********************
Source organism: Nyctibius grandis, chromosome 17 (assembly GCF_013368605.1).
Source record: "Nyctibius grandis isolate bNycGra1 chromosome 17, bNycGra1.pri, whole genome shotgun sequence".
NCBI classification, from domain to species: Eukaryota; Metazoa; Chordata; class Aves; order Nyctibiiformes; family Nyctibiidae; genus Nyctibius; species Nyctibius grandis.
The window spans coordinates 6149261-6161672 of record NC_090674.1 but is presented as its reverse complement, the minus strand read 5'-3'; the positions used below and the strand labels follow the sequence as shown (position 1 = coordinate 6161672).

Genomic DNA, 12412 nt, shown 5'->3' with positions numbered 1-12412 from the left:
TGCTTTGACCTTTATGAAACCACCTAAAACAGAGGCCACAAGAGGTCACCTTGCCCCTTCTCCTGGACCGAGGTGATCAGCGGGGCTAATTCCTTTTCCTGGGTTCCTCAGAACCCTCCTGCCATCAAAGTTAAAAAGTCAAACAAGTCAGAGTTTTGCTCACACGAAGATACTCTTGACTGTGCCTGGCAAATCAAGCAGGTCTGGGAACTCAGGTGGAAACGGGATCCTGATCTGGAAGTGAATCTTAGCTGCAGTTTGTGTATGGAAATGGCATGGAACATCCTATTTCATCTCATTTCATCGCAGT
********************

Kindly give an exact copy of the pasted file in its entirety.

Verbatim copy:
Source organism: Nyctibius grandis, chromosome 17 (assembly GCF_013368605.1).
Source record: "Nyctibius grandis isolate bNycGra1 chromosome 17, bNycGra1.pri, whole genome shotgun sequence".
NCBI classification, from domain to species: Eukaryota; Metazoa; Chordata; class Aves; order Nyctibiiformes; family Nyctibiidae; genus Nyctibius; species Nyctibius grandis.
The window spans coordinates 6149261-6161672 of record NC_090674.1 but is presented as its reverse complement, the minus strand read 5'-3'; the positions used below and the strand labels follow the sequence as shown (position 1 = coordinate 6161672).

Genomic DNA, 12412 nt, shown 5'->3' with positions numbered 1-12412 from the left:
TGCTTTGACCTTTATGAAACCACCTAAAACAGAGGCCACAAGAGGTCACCTTGCCCCTTCTCCTGGACCGAGGTGATCAGCGGGGCTAATTCCTTTTCCTGGGTTCCTCAGAACCCTCCTGCCATCAAAGTTAAAAAGTCAAACAAGTCAGAGTTTTGCTCACACGAAGATACTCTTGACTGTGCCTGGCAAATCAAGCAGGTCTGGGAACTCAGGTGGAAACGGGATCCTGATCTGGAAGTGAATCTTAGCTGCAGTTTGTGTATGGAAATGGCATGGAACATCCTATTTCATCTCATTTCATCGCAGT